History and Information on Summer Lane at Aston Newtown in Birmingham in the County of Warwickshire.

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Some history of Summer Lane

More information on Summer Lane to follow. I probably created the page as I had a link to Summer Lane from another page. When building the site it is easier to place links as they crop up rather than go back later on. I realise this is frustrating if you were specifically looking for information on Summer Lane. There is information on Birmingham dotted around the website - click here for a suitable starting place.

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More information on Summer Lane to follow......

Birmingham : Back-to-Backs in Summer Lane at Aston Newtown [c.1930s]

More information on Summer Lane to follow......

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More information on Summer Lane to follow......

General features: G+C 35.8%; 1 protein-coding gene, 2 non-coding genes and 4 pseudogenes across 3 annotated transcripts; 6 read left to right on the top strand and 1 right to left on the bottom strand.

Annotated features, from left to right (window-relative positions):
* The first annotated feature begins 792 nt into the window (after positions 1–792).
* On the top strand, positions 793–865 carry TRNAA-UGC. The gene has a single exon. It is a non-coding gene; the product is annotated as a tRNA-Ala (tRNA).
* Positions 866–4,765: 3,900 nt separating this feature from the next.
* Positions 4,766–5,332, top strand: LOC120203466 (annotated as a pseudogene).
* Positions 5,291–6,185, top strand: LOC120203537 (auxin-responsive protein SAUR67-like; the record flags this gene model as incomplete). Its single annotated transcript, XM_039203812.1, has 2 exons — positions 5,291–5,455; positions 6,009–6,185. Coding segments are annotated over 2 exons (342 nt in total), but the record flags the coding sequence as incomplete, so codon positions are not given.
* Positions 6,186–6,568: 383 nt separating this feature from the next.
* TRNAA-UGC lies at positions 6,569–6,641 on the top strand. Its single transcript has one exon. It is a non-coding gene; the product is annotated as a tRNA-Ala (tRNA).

We Love Dark Star Beer - Click here for more details

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Street Scenes in Summer Lane

Photographs and details to follow......

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Photographs and details to follow......

Brummagem Boozers


Summer Lane Pubs

Genealogy Connections

If you have a genealogy story or query regarding Summer Lane you can contact me and I will post it here in addition to including your message within the website pages for Birmingham Genealogy.

Have Your Say

If you would like to share any further information on Summer Lane - perhaps you drank in one of the pubs in the past? Or maybe knew a previous publican running one of the boozers? Whatever the reason it would be great to hear of your stories or gossip. Simply send a message and I'll post it here.

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Mitchell's & Butler's - Good Honest Beer

Ansell's Bitter Men - You Can't Beat 'Em


Related Newspaper Articles